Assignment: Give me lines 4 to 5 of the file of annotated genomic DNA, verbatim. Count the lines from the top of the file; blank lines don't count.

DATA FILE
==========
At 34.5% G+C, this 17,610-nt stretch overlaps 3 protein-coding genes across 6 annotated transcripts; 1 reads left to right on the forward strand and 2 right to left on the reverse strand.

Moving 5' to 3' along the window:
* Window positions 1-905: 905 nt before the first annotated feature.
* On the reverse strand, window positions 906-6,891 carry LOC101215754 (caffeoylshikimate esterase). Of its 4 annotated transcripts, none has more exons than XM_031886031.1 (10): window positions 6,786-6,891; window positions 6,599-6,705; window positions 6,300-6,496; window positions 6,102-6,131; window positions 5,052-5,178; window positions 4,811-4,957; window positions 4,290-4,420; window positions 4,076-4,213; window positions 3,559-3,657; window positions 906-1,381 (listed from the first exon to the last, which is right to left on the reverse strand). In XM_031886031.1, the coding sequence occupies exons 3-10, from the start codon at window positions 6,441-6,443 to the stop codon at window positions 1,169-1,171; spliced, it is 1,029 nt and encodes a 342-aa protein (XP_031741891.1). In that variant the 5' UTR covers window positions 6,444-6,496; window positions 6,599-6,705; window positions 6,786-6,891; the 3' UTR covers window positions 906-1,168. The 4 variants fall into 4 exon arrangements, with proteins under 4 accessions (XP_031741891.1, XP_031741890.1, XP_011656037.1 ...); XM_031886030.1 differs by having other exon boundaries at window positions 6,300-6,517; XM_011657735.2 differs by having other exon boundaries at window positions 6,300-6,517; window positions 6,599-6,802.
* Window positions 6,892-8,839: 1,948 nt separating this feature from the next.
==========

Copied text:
* On the reverse strand, window positions 906-6,891 carry LOC101215754 (caffeoylshikimate esterase). Of its 4 annotated transcripts, none has more exons than XM_031886031.1 (10): window positions 6,786-6,891; window positions 6,599-6,705; window positions 6,300-6,496; window positions 6,102-6,131; window positions 5,052-5,178; window positions 4,811-4,957; window positions 4,290-4,420; window positions 4,076-4,213; window positions 3,559-3,657; window positions 906-1,381 (listed from the first exon to the last, which is right to left on the reverse strand). In XM_031886031.1, the coding sequence occupies exons 3-10, from the start codon at window positions 6,441-6,443 to the stop codon at window positions 1,169-1,171; spliced, it is 1,029 nt and encodes a 342-aa protein (XP_031741891.1). In that variant the 5' UTR covers window positions 6,444-6,496; window positions 6,599-6,705; window positions 6,786-6,891; the 3' UTR covers window positions 906-1,168. The 4 variants fall into 4 exon arrangements, with proteins under 4 accessions (XP_031741891.1, XP_031741890.1, XP_011656037.1 ...); XM_031886030.1 differs by having other exon boundaries at window positions 6,300-6,517; XM_011657735.2 differs by having other exon boundaries at window positions 6,300-6,517; window positions 6,599-6,802.
* Window positions 6,892-8,839: 1,948 nt separating this feature from the next.